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Glazed Lemon Blueberry Coffee Cake

  • Servings: 12
Glazed Lemon Blueberry Coffee Cake

Photography: Mike Krautter

Source: Martha Stewart Living, November 2001


For the Cake

  • Nonstick cooking spray
  • 1 cup (2 sticks) unsalted butter, room temperature
  • 2 cups granulated sugar
  • 4 large eggs, room temperature
  • 2 1/2 tablespoons freshly grated lemon zest (from 4 large lemons)
  • 2 1/2 tablespoons freshly squeezed lemon juice (from 2 lemons)
  • 3 cups plus 1 tablespoon all-purpose flour
  • 1/2 teaspoon baking soda
  • 1/2 teaspoon coarse salt
  • 1 cup buttermilk
  • 1 1/2 cups fresh blueberries (9 ounces)

For the Glaze

  • 1/2 cup confectioners' sugar
  • 1/2 cup freshly squeezed lemon juice (from 4 lemons)
  • 2 teaspoons freshly grated lemon zest (from 1 lemon)


  1. Preheat oven to 325 degrees with rack in center of oven. Generously spray a nonstick 10-inch (14-cup) Bundt pan with nonstick cooking spray; set aside. In the bowl of an electric mixer fitted with the paddle attachment, cream butter and sugar on medium speed until light and fluffy, about 3 minutes. Add eggs, one at a time, beating well after each addition, and scraping down sides of bowl. Stir in lemon zest and juice.

  2. Whisk together 3 cups flour, baking soda, and salt in a medium bowl. Add flour mixture to the butter mixture in 3 additions, alternating with the buttermilk, beginning and ending with the dry ingredients. Toss blueberries with remaining tablespoon flour to coat. Gently fold blueberries into batter.

  3. Transfer batter to prepared pan, smoothing top with a rubber spatula. Bake until a tester or wooden skewer inserted into the center comes out clean, and the cake has begun to pull away from the sides of the pan, about 1 1/4 hours. Transfer pan to a wire rack to cool for 45 minutes.

  4. Meanwhile, prepare glaze. In a small bowl, whisk together sugar, lemon juice, and zest until smooth; set aside.

  5. Invert the cake onto a rack. Prick the surface all over with a wooden skewer. Brush the glaze over the surface of the cake and let cool completely. Store wrapped well in plastic wrap for up to 2 days at room temperature.


Reviews (8)

  • Tamwow 25 Nov, 2014

    I have been making this cake since the recipe first appeared in Martha's magazine back in 2001. It's always a hit! There are several questions regarding the number of eggs; my original recipe calls for 4 eggs. I've always used 4 eggs and the cake comes out beautiful and delicious each time. Equally wonderful with breakfast coffee or as a light dinner dessert served with sorbet and additional fresh blueberries.

  • msbaker51 23 Feb, 2014

    I just made this. Mine was not as dark as the picture. I did use a canola oil to spray, and when I flipped over there was some left in the pan--very little but spotting. Someone mentioned the eggs, and that Martha used a different amount. I watched her show and I am sure she used 3, but, in the recipe, ( in which I follwed), it said 4. The cake looks great, just glazed, and will have soon. I nly had a cup of blueberries, and so hopefully it will be okay-looks good anyway. My turned out golden.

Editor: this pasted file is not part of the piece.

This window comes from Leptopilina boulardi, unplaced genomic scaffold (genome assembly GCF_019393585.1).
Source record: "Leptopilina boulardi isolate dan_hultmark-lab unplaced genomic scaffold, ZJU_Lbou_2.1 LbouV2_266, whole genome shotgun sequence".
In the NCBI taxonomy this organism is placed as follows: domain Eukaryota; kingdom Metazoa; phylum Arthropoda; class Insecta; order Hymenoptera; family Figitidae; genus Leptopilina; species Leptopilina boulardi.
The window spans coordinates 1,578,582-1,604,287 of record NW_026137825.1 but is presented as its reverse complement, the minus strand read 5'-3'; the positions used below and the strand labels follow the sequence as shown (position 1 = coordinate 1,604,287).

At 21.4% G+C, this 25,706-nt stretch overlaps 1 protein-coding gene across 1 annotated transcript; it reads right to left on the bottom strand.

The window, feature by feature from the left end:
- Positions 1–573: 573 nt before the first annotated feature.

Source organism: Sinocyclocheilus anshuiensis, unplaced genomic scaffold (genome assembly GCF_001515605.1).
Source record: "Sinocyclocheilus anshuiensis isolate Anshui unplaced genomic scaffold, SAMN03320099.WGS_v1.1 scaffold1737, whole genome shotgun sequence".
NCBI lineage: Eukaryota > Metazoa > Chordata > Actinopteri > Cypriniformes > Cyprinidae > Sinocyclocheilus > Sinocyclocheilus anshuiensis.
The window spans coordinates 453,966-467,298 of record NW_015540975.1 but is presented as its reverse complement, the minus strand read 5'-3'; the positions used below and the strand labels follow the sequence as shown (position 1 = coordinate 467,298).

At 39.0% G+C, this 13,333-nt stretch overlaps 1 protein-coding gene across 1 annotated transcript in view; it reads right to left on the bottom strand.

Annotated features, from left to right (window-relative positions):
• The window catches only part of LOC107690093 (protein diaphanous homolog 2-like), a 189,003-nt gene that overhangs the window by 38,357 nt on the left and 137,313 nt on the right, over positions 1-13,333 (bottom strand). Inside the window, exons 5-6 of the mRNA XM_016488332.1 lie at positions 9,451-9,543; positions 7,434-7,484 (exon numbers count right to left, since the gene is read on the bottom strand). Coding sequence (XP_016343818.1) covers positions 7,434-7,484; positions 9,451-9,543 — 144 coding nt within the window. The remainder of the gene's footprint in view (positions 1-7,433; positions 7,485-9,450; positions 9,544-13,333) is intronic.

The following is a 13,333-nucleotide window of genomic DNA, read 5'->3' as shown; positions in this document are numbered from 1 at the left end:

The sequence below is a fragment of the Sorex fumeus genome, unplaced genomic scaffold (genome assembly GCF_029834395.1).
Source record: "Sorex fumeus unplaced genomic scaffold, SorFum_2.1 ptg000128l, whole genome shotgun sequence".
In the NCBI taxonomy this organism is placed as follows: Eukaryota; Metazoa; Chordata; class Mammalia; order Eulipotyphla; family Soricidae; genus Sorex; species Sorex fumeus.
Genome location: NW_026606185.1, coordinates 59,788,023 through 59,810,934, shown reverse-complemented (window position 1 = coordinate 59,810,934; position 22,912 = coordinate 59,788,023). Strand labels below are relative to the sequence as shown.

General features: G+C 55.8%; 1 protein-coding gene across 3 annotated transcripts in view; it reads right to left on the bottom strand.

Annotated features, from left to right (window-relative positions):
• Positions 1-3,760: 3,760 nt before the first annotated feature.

• rebecca_m 15 Jan, 2014

    Light and delicious. Came out of my bundt pan like a dream - not a single crumb stuck. Looks just like the photo. I can't get cooking spray or buttermilk where I live so I buttered and floured the pan and used plain yogurt instead. I used frozen blueberries - kept them in the freezer till the last minute and coated in flour as instructed, folded very delicately into batter and left a few to sprinkle on top. Followed all other directions to the letter. Will definitely make again.

  • bakegoods 23 Dec, 2013

    I was watching the show yesterday (12/22/13) on PBS and wrote down the recipe. I came to the site to make sure Ihad everything right. I was very surprised that the recipe here calls for 4 whole eggs. On TV, Martha used 2 whole eggs and 2 egg yolks. Why the difference?

  • irises 4 Jul, 2010

    Addendum: just re-read my notes on this cake and saw that I also floured the bundt pan after buttering it. This is our annual 4th of July cake and I put dollops of whipped cream around cake and place strawberry halves in it along with blueberries to decorate! Bon appetit!!

  • irises 4 Jul, 2010

    This is supposed to be a light glaze vs. a thick, icing type glaze that Americans love to put on scones. The lightness of it helps it to soak into the holes and infuse the cake with flavor. I butter the pan generously using soft butter and and a pastry brush to get in all the corners of the bundt mold. You need to let it cool absolutely or it will fall apart on you. Also, perhaps coating the blueberries with a bit of flour before folding in might help them from sinking to the bottom.

  • opalsun 5 Jun, 2010

    Mine didn't turn out. I added about 1/4 cup more blueberries than it asked for, but the cake did not come out of the pan without falling apart. All the blueberries had settled to the bottom of the pan (on top when inverted onto the wire rack. I have no idea what happened. Also, the glaze wasn't like a glaze. It was too watery.

  • jeffreed1 15 Jul, 2008

    FANTASTIC!!!! What else can I say!!! PERFECT in every way!!!!

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